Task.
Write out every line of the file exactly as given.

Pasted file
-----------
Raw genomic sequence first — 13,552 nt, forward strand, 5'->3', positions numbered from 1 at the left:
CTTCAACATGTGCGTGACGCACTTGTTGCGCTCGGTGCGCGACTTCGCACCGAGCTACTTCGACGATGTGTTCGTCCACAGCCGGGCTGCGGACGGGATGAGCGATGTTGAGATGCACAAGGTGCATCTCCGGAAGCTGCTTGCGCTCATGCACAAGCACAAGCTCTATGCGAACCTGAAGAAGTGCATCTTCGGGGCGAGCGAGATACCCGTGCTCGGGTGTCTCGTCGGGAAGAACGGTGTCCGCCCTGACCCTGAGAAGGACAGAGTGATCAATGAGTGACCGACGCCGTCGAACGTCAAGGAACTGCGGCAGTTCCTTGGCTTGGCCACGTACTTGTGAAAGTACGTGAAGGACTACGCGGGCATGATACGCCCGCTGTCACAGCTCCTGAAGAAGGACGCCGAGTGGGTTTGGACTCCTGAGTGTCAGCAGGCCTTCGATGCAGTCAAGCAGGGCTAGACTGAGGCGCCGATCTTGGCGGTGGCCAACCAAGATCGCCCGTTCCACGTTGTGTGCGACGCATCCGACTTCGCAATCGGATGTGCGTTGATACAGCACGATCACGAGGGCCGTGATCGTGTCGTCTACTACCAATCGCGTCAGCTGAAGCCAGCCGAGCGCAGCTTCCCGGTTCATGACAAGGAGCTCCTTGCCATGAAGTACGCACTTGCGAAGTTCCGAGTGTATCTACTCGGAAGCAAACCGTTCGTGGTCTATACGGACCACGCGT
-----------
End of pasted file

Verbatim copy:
Raw genomic sequence first — 13,552 nt, forward strand, 5'->3', positions numbered from 1 at the left:
CTTCAACATGTGCGTGACGCACTTGTTGCGCTCGGTGCGCGACTTCGCACCGAGCTACTTCGACGATGTGTTCGTCCACAGCCGGGCTGCGGACGGGATGAGCGATGTTGAGATGCACAAGGTGCATCTCCGGAAGCTGCTTGCGCTCATGCACAAGCACAAGCTCTATGCGAACCTGAAGAAGTGCATCTTCGGGGCGAGCGAGATACCCGTGCTCGGGTGTCTCGTCGGGAAGAACGGTGTCCGCCCTGACCCTGAGAAGGACAGAGTGATCAATGAGTGACCGACGCCGTCGAACGTCAAGGAACTGCGGCAGTTCCTTGGCTTGGCCACGTACTTGTGAAAGTACGTGAAGGACTACGCGGGCATGATACGCCCGCTGTCACAGCTCCTGAAGAAGGACGCCGAGTGGGTTTGGACTCCTGAGTGTCAGCAGGCCTTCGATGCAGTCAAGCAGGGCTAGACTGAGGCGCCGATCTTGGCGGTGGCCAACCAAGATCGCCCGTTCCACGTTGTGTGCGACGCATCCGACTTCGCAATCGGATGTGCGTTGATACAGCACGATCACGAGGGCCGTGATCGTGTCGTCTACTACCAATCGCGTCAGCTGAAGCCAGCCGAGCGCAGCTTCCCGGTTCATGACAAGGAGCTCCTTGCCATGAAGTACGCACTTGCGAAGTTCCGAGTGTATCTACTCGGAAGCAAACCGTTCGTGGTCTATACGGACCACGCGT